Following the massive growth in traffic seen on the Norfolk Line Dover-Dunkerque service the parent company of Norfolk Line, AP Moller-Maersk, placed an order with Samsung Heavy Industries in Seoul, South Korea for two Ro-pax vessels to replace the Northern MerchantDawn Merchant and Midnight Merchant in 2003, an option to build a third vessel was exercised in early 2004.

The first vessel, the Maersk Dunkerque was delivered to Norfolk Line in September 2005 and following her delivery voyage from South Korea she arrived in Dover on the 22nd October 2005. She entered service in November 2005 replacing the Dawn Merchant.

The second vessel, the Maersk Delft arrived at the Port of Dover on the 20th February 2006 and entered service on the 27th February 2006 replacing the Northern Merchant. The third and final vessel in the series, the Maersk Dover, arrived at the Port of Dover on the 17th July 2006 and entered service on the 28th July 2006 replacing the Midnight Merchant.

In July 2010 AP-Moller Maersk sold Norfolk Line to DFDS A/S for €346 million. Re-branding commenced almost immediately with the Maersk Star’s being removed and the funnels were repainted in the new DFDS corporate colour of navy blue with the white maltese cross of DFDS Seaways.

All three vessels were renamed, the Maersk Dunkerque became the Dunkerque Seaways, the Maersk Delft became the Delft Seaways and the Maersk Dover became the Dover Seaways. In early 2011 all three vessels received the new DFDS Seaways livery of dark blue hull, dark blue funnel and unlike their DFDS fleet mates they received DFDS Seaways in blue on there white superstructures. It was said this was done so the trading name could be seen above the piers in Dover when the ships were docked.

All three vessels remain in service on the Dover to Dunkerque route for DFDS Seaways.

© Ray Goodfellow

The Maersk Dunkerque arriving at Dover from her builders on the 22nd October 2005

© Ray Goodfellow

The Maersk Dunkerque arriving at Dover from her builders on the 22nd October 2005

© Ray Goodfellow

The Maersk Delft makes light work of a channel gale inbound to the Port of Dover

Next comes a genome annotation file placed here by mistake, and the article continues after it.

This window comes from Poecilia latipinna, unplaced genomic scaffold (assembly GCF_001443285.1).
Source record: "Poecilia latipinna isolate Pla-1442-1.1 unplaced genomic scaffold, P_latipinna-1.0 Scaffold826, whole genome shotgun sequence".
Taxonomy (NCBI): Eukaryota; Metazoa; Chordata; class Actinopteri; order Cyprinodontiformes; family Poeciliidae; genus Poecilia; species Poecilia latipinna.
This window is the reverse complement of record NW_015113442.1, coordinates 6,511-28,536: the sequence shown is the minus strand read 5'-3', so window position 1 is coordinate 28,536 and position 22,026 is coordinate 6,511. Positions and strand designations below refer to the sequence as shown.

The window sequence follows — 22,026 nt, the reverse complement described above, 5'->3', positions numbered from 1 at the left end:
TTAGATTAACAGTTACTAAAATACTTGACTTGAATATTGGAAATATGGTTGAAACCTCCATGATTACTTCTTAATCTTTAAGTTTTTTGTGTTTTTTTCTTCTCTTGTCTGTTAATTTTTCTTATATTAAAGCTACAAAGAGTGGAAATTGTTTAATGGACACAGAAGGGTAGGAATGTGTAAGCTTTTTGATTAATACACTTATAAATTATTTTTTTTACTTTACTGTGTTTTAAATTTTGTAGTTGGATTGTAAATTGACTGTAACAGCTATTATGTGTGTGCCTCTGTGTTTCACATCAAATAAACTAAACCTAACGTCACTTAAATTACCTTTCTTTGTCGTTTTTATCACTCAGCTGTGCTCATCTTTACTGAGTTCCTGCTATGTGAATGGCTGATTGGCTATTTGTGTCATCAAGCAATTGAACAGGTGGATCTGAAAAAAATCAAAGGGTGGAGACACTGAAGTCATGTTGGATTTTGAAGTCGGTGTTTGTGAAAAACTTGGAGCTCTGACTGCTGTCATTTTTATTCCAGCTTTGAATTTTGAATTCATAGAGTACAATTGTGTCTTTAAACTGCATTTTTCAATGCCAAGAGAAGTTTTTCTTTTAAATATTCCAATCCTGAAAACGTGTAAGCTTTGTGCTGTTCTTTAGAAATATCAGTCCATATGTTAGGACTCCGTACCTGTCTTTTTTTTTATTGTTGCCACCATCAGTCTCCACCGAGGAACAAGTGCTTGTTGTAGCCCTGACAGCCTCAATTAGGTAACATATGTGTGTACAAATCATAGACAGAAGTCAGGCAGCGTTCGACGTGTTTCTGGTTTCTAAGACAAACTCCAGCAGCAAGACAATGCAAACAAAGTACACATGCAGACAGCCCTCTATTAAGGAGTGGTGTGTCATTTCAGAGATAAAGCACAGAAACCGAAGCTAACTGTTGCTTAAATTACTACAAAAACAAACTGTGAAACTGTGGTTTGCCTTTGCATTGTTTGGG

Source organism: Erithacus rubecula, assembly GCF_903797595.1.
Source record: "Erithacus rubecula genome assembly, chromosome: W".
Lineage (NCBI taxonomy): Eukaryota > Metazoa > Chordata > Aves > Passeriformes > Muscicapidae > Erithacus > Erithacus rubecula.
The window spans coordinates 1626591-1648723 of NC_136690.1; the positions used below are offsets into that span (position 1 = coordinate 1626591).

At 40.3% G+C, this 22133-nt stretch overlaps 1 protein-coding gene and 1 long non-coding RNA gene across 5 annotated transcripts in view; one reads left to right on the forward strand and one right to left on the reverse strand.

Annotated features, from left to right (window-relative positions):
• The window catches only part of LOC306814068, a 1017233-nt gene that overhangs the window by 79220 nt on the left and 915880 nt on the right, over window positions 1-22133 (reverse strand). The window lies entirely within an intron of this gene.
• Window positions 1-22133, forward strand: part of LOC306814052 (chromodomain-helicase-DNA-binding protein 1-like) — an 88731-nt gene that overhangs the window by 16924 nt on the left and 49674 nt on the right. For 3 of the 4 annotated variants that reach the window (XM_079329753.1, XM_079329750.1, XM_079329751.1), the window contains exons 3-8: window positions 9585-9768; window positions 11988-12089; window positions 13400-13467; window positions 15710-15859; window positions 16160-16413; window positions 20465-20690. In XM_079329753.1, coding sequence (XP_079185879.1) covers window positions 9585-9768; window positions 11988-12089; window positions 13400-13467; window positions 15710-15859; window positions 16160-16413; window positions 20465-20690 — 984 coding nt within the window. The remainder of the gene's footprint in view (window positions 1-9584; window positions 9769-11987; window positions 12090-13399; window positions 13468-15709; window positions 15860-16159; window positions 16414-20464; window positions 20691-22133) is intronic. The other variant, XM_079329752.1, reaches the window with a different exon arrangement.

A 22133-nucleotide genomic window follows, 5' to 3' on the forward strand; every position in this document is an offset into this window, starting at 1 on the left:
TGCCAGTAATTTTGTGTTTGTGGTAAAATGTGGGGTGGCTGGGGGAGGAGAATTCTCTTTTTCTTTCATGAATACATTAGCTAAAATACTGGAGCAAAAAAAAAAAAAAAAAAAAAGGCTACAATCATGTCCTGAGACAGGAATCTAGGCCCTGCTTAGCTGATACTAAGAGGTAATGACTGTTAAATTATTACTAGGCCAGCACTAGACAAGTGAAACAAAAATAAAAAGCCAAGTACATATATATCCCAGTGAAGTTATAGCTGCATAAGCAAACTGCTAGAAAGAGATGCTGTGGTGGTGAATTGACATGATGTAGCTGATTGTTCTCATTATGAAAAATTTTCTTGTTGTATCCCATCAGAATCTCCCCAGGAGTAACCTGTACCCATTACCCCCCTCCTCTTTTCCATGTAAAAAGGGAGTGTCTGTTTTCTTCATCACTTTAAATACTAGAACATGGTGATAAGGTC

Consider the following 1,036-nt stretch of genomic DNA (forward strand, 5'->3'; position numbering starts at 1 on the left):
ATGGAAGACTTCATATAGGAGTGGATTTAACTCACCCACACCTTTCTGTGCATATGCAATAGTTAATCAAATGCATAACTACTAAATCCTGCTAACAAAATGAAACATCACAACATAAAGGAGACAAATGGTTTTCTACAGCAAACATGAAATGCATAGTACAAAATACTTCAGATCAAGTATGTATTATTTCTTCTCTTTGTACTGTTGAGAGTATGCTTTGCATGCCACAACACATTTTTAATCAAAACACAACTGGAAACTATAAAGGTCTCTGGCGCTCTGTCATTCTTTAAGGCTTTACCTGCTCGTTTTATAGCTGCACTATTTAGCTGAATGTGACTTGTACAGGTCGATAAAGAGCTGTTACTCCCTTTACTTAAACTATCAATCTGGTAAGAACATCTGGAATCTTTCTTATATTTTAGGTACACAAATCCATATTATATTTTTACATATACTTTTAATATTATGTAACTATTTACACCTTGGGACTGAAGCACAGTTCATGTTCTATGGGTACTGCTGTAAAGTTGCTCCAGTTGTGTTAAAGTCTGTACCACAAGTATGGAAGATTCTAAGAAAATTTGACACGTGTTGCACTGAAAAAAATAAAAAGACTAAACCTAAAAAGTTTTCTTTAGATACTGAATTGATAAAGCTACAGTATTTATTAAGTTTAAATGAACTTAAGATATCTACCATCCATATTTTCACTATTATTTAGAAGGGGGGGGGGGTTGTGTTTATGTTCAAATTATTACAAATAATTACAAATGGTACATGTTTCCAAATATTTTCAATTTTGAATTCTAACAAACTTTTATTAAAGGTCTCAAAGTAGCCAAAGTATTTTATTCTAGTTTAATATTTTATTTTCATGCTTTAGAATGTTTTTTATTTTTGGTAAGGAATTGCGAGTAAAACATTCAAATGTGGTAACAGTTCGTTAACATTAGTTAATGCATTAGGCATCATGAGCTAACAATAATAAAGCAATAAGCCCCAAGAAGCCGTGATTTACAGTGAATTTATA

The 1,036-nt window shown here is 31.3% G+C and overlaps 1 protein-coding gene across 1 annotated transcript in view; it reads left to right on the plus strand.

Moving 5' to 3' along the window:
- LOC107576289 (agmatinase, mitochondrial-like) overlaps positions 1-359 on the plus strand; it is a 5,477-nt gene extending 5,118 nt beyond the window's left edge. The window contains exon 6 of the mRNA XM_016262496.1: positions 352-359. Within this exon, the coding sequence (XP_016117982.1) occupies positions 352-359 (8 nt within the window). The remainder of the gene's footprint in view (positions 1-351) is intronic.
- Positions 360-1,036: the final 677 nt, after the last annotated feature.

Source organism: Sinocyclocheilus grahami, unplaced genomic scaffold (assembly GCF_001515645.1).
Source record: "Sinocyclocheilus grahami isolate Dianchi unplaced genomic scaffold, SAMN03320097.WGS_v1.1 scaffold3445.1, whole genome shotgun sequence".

© Ray Goodfellow

The second of the D Class, the Maersk Delft is seen here in the Port of Dover having arrived from Dunkerque

© Ray Goodfellow

The Maersk Dover undergoing berthing trials at the Port of Dover following her arrival from Samsung Heavy Industires in South Korea on the 17th July 2006

© Ray Goodfellow

The Maersk Dover seen departing the Western Entrance at Dover for Dunkerque

© Ray Goodfellow

Maersk Dover departing the Port of Dover following the application of the norfolkline.com livery in 2008 

© Ray Goodfellow

The now renamed Dover Seaways seen here with Norfolkline hull livery and DFDS Seaways funnel livery in 2010.

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Here the Delft Seaways can be seen in the full DFDS Seaways livery at the Port of Dover


SpeedOne

Launched in July 1997 as the INCAT 045 for the international charter market. In April 1999 she was chartered to the Royal Australian Navy (RAN) and was renamed the HMAS Jervis Bay. She was returned to INCAT in May 2001 before being chartered to Traghetti Isole Sarde (TRIS) and renamed the Winner for service between Genoa and Palau.

In November 2002 with her charter to TRIS terminated she was laid up in Portland, Dorset. In January 2004 she was chartered to the new Dover-Boulogne operator Speed Ferries and was renamed SpeedOne. Following berthing trials at Dover’s Eastern Docks and Boulogne she entered service from Dover on the 19th May 2004.

In March 2007 Speed Ferries transferred their operations in Dover from the Eastern Docks to the Hoverport. On the evening of November the 6th 2008 SpeedOne was prevented from sailing from Boulogne to Dover after being arrested for nonpayment of harbour dues.

On November 13th it was announced that Speed Ferries had gone into administration and all assets of the company would be sold to recoup some of the money owed to creditors. This included £238,000 to the Dover Harbour Board, £1.3 million to the Boulogne Chamber of Commerce, £10 million to the Royal Bank of Scotland and £1.5 million to INCAT. She departed Boulogne on the 19th November 2008 and was laid up in Tilbury under arrest of the Admiralty Marshal.

In May 2009 it was announced that the SpeedOne had been sold and she was renamed Sea Leopard, she remained laid up in Tilbury. In March 2010 she was sold to Condor Ferries and was renamed the Condor Rapide. She duly entered service between Guernsey, Jersey and St Malo on the 13th May 2010 and still maintains this service today.

© Ray Goodfellow

SpeedOne seen loading at berth 1 at the Eastern Docks before Speed Ferries transferred their operations to the Hoverport at the Western Docks

© Ray Goodfellow

SpeedOne departing on her second commercial crossing from the Hoverport on the 30th March 2007

© Ray Goodfellow

SpeedOne seen getting underway from the Hoverport

© Ray Goodfellow

SpeedOne seen getting underway from the Hoverport